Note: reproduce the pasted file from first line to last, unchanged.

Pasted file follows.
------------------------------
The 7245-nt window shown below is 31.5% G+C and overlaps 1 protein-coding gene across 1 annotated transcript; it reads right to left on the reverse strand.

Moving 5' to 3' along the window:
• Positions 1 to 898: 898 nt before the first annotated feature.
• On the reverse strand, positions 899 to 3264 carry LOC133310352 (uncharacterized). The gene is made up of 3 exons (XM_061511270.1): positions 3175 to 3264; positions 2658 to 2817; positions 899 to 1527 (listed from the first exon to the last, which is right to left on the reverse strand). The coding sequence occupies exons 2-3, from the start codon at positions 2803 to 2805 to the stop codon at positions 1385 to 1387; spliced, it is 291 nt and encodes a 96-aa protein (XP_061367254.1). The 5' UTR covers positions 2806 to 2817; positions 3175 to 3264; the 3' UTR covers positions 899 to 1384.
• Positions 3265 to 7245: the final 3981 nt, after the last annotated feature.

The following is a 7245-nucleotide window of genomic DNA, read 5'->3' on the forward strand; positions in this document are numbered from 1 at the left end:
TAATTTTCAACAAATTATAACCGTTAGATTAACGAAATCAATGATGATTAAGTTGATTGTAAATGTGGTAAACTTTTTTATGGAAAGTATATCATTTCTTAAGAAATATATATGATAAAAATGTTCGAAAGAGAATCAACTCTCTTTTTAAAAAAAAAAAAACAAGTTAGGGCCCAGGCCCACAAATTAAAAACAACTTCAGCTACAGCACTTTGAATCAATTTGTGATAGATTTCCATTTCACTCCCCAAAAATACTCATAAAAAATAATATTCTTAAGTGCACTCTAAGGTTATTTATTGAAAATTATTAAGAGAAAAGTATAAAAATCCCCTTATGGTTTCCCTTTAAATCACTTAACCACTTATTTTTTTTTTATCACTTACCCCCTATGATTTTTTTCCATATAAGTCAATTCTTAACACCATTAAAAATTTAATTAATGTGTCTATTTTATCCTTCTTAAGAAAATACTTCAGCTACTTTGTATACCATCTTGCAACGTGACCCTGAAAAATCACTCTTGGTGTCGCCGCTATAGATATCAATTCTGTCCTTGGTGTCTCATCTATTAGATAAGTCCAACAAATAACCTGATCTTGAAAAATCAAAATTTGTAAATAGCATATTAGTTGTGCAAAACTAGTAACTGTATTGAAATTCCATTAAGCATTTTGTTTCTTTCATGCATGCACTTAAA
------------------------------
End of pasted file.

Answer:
The 7245-nt window shown below is 31.5% G+C and overlaps 1 protein-coding gene across 1 annotated transcript; it reads right to left on the reverse strand.

Moving 5' to 3' along the window:
• Positions 1 to 898: 898 nt before the first annotated feature.
• On the reverse strand, positions 899 to 3264 carry LOC133310352 (uncharacterized). The gene is made up of 3 exons (XM_061511270.1): positions 3175 to 3264; positions 2658 to 2817; positions 899 to 1527 (listed from the first exon to the last, which is right to left on the reverse strand). The coding sequence occupies exons 2-3, from the start codon at positions 2803 to 2805 to the stop codon at positions 1385 to 1387; spliced, it is 291 nt and encodes a 96-aa protein (XP_061367254.1). The 5' UTR covers positions 2806 to 2817; positions 3175 to 3264; the 3' UTR covers positions 899 to 1384.
• Positions 3265 to 7245: the final 3981 nt, after the last annotated feature.

The following is a 7245-nucleotide window of genomic DNA, read 5'->3' on the forward strand; positions in this document are numbered from 1 at the left end:
TAATTTTCAACAAATTATAACCGTTAGATTAACGAAATCAATGATGATTAAGTTGATTGTAAATGTGGTAAACTTTTTTATGGAAAGTATATCATTTCTTAAGAAATATATATGATAAAAATGTTCGAAAGAGAATCAACTCTCTTTTTAAAAAAAAAAAAACAAGTTAGGGCCCAGGCCCACAAATTAAAAACAACTTCAGCTACAGCACTTTGAATCAATTTGTGATAGATTTCCATTTCACTCCCCAAAAATACTCATAAAAAATAATATTCTTAAGTGCACTCTAAGGTTATTTATTGAAAATTATTAAGAGAAAAGTATAAAAATCCCCTTATGGTTTCCCTTTAAATCACTTAACCACTTATTTTTTTTTTATCACTTACCCCCTATGATTTTTTTCCATATAAGTCAATTCTTAACACCATTAAAAATTTAATTAATGTGTCTATTTTATCCTTCTTAAGAAAATACTTCAGCTACTTTGTATACCATCTTGCAACGTGACCCTGAAAAATCACTCTTGGTGTCGCCGCTATAGATATCAATTCTGTCCTTGGTGTCTCATCTATTAGATAAGTCCAACAAATAACCTGATCTTGAAAAATCAAAATTTGTAAATAGCATATTAGTTGTGCAAAACTAGTAACTGTATTGAAATTCCATTAAGCATTTTGTTTCTTTCATGCATGCACTTAAA